Has the moment of decolonialism passed? Or is it still going on, bringing up questions of former colonists’ responsibility to reconcile some of the violence?

The Blackwood Gallery’s film screening series “We Must Invent”: Film and the Unfinished Project of Decolonization explores how African filmmakers reflect on those questions.

The series is in context with Maryam Jafari’s The Day After, an exhibit that looks at 30 years of the postcolonial movement through photos. The Blackwood Gallery teamed up with UTM African history professor Julia MacArthur to curate the series.

“The question of decolonization is a question that I think resonates in Canadian history as well,” MacArthur says. “The settler’s politics and indigenous histories that we have in our country are similar to these issues being grappled with on the African continent.”

The Blackwood Gallery screened Swedish director Göran Olsso’s 2014 documentary Concerning Violence to begin the series last Wednesday in the e|gallery. The filmmaker put together archival footage from the ’60s and ’70s with Franz Fanon’s 1960s text The Wretched of the Earth.

Fanon worked as psychiatrist in an Algerian hospital in the 1950s during the war of independence. His experience influenced his text; The Wretched of the Earth contains a chapter called “Consequence of Violence”, which inspired the documentary. Singer and activist Lauryn Hill narrates that chapter in the film.

Olsso includes footage of interviews with the guerrilla soldiers of FRELIMO in Mozambique, the everyday experiences of those fighting for independence, and the views of white settlers in South Africa and Rhodesia.

Much of the footage features close-ups of speakers’ faces. In an interview with one of the guerilla fighters, the man smiles when he talks about how the medical training he’s learned will contribute to guerillas’ fight for freedom. When he stops speaking, the camera rests on his face as he looks down and the smile disappears,  almost as if he’s turned inward to his doubts not voiced in the interview.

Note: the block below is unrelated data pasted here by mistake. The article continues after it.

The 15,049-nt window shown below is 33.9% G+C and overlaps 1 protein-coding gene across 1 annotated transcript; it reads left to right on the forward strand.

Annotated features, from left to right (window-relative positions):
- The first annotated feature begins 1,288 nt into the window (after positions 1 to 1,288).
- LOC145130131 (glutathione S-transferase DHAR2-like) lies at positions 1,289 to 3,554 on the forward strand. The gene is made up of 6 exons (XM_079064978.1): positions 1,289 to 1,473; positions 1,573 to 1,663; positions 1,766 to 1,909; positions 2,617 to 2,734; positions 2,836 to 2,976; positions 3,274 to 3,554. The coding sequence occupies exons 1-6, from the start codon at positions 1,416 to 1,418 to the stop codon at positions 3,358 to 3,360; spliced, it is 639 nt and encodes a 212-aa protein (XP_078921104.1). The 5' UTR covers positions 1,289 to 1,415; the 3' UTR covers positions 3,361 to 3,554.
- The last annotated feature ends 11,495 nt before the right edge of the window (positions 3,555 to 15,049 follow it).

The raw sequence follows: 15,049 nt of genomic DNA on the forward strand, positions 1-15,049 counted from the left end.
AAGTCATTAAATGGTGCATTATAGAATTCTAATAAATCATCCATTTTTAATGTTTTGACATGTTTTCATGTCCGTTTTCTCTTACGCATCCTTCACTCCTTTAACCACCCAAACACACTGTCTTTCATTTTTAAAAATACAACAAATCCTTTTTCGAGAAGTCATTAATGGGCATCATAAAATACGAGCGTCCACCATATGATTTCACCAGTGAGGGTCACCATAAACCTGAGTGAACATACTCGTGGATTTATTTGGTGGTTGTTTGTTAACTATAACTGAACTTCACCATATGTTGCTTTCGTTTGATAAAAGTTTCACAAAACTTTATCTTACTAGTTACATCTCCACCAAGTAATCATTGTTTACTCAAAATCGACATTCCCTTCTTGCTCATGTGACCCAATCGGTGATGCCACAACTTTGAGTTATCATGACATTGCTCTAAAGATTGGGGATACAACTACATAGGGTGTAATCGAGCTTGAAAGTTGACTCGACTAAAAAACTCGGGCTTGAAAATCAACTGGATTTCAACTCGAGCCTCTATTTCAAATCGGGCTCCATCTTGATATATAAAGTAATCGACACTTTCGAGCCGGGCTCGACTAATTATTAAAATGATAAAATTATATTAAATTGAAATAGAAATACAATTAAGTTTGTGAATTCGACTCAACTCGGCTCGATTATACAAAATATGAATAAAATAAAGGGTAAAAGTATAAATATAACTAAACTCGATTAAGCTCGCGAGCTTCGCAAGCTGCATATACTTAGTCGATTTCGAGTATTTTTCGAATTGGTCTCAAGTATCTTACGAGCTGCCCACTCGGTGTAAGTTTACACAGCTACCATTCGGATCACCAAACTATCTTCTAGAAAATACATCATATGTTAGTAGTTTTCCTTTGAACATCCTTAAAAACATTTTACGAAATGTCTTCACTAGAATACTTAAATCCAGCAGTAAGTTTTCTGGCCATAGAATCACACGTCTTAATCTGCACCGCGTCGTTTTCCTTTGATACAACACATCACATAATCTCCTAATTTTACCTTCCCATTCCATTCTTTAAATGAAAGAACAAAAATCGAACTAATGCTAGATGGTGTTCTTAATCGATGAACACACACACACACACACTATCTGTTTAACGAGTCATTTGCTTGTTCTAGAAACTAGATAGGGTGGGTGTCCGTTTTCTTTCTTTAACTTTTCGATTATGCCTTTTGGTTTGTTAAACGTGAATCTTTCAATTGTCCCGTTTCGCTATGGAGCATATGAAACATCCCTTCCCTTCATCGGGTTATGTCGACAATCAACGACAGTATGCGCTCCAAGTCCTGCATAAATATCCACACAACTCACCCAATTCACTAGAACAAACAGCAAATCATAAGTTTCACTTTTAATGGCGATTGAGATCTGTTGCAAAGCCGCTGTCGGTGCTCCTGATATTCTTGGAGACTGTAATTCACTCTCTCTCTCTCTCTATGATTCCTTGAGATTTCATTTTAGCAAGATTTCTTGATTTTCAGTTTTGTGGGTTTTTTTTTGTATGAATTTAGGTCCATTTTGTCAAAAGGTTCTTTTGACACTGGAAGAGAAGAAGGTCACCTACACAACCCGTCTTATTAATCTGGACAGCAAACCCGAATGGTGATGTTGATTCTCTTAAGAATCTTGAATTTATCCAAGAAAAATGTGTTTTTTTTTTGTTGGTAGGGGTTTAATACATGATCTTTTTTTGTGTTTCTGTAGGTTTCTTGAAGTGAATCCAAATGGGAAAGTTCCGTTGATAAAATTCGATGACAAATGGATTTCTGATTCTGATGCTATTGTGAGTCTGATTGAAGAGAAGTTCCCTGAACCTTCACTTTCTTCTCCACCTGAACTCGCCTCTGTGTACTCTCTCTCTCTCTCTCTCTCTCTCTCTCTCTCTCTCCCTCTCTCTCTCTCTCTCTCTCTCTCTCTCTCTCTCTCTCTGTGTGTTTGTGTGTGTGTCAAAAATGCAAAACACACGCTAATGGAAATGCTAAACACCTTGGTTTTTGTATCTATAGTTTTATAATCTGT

As a documentary, Concerning Violence includes direct images that disturb in their honest portrayal of the effects of violence. For instance, Olsso chose to include a sequence that focuses on a mother and child injured in a bombing. The camera focuses on the mother’s sad yet expressionless face. The camera then pulls away to show the raw stump below her shoulder. A baby waving its arms fills the screen. The camera pulls away to show the baby has lost its leg above the knee. The last image of the mother nursing her child after their wounds have been bandaged conveys a sense of loss and powerlessness to the viewer.

Olsso’s choice to include footage that offers close-ups of people’s faces, dancing scenes, sharing a bottle of water, and guerilla soldiers marching through the forest juxtaposes the humanity of those fighting for their freedom with the violence they encounter.

Towards the end of the documentary, Olsso includes an interview with Thomas Sankara, a Burnikabé military captain. The off-screen interviewer asks why Sankara has refused food support. Sankara responds that food donations of corn or milk from other countries are not true food support. True food support would be donations of shovels, plows, irrigations systems, and farming tools to rebuild the decolonized nations.

Olsso makes the archival footage of Sankara’s interview relevant to today’s audiences with the way he coordinates Franz’s text to explore the lingering violences and injustices of the postcolonial world.

The next film screenings will be on Wednesday and February 24.

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